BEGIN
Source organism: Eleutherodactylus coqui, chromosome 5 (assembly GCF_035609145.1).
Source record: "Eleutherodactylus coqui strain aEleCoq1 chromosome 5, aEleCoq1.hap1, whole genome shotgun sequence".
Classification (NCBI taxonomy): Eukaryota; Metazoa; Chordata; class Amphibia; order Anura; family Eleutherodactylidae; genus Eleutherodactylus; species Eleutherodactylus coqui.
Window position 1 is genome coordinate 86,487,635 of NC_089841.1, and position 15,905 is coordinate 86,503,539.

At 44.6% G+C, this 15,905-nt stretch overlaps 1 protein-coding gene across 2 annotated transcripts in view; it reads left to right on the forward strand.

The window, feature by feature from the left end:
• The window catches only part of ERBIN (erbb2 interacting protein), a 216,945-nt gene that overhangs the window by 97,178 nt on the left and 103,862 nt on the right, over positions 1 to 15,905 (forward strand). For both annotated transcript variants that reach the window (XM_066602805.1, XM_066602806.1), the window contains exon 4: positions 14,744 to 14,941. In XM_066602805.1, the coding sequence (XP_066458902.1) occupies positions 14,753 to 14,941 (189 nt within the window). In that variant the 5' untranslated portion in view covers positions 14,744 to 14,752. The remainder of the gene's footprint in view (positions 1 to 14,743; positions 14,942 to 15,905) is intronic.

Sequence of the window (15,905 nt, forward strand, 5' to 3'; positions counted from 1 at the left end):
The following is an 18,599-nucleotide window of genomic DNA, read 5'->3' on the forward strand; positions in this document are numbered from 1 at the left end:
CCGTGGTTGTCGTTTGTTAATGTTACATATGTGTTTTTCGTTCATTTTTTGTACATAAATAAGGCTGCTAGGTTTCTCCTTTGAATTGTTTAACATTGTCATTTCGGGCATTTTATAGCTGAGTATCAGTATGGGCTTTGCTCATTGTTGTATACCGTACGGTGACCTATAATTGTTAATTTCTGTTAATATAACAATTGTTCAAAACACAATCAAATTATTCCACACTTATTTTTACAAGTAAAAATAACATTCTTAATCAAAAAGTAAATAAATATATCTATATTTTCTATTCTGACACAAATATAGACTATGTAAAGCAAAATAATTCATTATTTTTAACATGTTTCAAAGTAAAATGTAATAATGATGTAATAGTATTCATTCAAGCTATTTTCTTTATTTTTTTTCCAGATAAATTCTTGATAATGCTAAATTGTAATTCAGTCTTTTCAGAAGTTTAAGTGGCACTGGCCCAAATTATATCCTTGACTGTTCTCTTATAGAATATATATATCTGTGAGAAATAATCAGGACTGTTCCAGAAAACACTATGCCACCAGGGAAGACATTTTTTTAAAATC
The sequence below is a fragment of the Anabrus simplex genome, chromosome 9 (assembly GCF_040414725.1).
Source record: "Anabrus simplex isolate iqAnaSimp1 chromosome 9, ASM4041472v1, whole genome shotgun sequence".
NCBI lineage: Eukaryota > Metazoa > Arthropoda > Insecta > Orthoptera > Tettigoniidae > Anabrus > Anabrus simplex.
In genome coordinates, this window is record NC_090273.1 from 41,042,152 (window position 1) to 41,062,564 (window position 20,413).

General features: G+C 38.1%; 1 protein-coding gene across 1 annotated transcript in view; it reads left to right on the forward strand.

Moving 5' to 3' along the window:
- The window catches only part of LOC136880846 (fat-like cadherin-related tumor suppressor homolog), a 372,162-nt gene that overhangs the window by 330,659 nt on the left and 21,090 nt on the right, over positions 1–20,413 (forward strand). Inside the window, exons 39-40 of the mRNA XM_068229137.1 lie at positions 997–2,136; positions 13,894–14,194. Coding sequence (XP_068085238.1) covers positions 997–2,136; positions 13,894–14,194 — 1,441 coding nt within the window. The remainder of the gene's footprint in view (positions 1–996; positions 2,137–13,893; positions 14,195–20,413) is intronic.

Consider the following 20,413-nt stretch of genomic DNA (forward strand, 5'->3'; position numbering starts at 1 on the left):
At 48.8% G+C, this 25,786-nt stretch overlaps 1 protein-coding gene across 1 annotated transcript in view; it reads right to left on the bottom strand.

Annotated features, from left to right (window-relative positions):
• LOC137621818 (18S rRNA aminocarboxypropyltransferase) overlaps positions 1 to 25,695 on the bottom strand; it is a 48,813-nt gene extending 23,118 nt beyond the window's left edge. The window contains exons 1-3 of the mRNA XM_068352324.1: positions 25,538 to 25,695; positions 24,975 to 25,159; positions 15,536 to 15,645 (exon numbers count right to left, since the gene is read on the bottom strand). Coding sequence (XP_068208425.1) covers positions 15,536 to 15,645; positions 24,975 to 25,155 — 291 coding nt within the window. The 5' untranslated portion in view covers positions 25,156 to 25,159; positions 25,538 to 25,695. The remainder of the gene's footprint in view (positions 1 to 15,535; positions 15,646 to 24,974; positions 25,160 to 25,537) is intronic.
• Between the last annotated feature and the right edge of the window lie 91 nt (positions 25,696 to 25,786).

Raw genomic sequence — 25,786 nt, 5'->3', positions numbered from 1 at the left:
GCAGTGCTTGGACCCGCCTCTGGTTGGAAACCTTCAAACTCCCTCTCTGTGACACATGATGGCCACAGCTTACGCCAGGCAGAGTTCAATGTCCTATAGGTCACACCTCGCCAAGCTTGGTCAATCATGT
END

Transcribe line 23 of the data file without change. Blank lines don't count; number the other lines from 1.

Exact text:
Raw genomic sequence — 25,786 nt, 5'->3', positions numbered from 1 at the left: